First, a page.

• 0 Ultrasound

    • by Administrator
    • 21-01-2019
    0.00 of 0 votes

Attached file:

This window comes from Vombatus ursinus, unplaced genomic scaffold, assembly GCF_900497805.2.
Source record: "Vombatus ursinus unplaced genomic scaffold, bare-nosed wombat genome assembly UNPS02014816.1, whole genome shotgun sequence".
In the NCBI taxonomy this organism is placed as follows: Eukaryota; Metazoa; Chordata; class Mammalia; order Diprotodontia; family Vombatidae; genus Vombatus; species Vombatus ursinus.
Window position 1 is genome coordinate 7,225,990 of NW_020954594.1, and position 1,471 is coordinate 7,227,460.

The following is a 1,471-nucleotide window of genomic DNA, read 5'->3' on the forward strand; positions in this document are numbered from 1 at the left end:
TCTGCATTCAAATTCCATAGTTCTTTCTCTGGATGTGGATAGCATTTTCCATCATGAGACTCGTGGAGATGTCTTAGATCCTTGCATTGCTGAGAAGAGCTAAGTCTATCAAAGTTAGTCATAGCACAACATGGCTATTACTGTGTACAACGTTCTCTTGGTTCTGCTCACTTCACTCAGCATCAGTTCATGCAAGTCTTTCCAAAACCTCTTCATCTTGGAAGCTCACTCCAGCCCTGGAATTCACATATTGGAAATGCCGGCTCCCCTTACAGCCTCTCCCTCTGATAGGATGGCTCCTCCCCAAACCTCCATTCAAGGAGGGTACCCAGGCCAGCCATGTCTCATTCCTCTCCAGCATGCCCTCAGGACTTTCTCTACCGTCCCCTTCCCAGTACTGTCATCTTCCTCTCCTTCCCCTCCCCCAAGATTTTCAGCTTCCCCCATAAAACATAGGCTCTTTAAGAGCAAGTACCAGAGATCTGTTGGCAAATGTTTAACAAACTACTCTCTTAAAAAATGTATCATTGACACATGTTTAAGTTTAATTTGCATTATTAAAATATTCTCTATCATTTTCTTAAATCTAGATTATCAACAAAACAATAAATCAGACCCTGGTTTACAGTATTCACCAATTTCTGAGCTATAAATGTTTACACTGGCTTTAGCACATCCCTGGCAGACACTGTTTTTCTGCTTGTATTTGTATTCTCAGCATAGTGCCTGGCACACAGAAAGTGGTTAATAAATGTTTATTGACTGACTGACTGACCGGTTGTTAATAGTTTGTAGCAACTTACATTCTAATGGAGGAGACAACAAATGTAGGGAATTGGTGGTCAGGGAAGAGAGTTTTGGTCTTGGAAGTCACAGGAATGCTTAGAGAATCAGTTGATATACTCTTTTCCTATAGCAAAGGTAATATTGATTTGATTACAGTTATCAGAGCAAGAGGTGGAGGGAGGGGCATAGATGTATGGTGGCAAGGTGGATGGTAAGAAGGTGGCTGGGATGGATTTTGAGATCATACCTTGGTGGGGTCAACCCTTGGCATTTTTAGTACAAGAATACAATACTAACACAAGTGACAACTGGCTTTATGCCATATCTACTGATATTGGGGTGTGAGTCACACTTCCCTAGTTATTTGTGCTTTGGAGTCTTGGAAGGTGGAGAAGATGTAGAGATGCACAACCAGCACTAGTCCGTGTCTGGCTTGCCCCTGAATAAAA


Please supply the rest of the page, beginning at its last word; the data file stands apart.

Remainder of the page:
Ultrasound Ultrasound scanning is the use of high-frequency sound waves to produce images of organs, tissues, or blood flow within a patient for diagnostic purposes. Due to the use of sound waves instead of radiation, ultrasound procedures are believed to be completely safe.   Ultrasound procedures    The most common ultrasound  procedures are: Pelvic scans: This scan can be performed both transabdominal and transvaginally. Transabdominal scans require a full bladder. You will need to consume a litre of water 30 to 60 minutes prior to your scan taking place. The ultrasound probe is pushed against the lower abdominal wall to look down into the pelvis. A transvaginal (TV) Scan is performed with an empty bladder, using a thin probe inserted into the vagina. This allows detailed information to be obtained by having the probe closer to the pelvic organs. Abdominal scans: Performed transabdominally, these scans usually involve fasting for four hours before the examination to allow for improved imaging of the liver and gall bladder. Renal scans: Performed transabdominally with a full bladder, this requires the patient to drink a litre of water 30 to 60 minutes prior to the scan taking place. This scan then helps to assess the kidneys and bladder. Doppler Venous/arterial scans:  Doppler imaging analyses the flow of blood within vessels.   Musculoskeletal scans: These are carried out by a musculoskeletal specialist   Preparing for an Ultrasound scan Certain types of ultrasound scan may need you to follow specific instructions to improve the image quality of the scan. Examples include: Drink plenty of water and do not empty your bladder until after your scan – this may be necessary before an antenatal scan or gynaecological pelvic scan. Avoid eating for 8 hours before your scan, but drink plenty of clear fluids and do not empty your bladder until after the scan – this may be necessary before an abdominal scan checking your liver and gallbladder. External Ultrasound scan An external ultrasound scan is used to examine the liver, kidneys and other organs in your abdomen. It can also be used to assess your muscles and joints and many other organs through your skin. A lubricating gel is put on your skin and a small handheld probe is moved over your skin to assess the underlying structures. You should not feel anything other than the sensor and gel on your skin. Internal or Transvaginal Ultrasound scan An internal ultrasound allows our ultrasonographer to look through the vagina. During the procedure, you will be asked to lie on your back and a small probe will be gently passed into the vagina and the images are transmitted to a monitor. Internal examinations are ideal for looking at your ovaries and womb and may cause some discomfort, but should not be painful.   Private Ultrasound  If you are looking for reassurance early in your pregnancy (not 4D ultrasound) or a general medical private ultrasound in London to visualise the internal organs and body structures to get quick answers about your health, you can rest assured that our sonographers have the skills and the knowledge to provide you with the instant answers you need.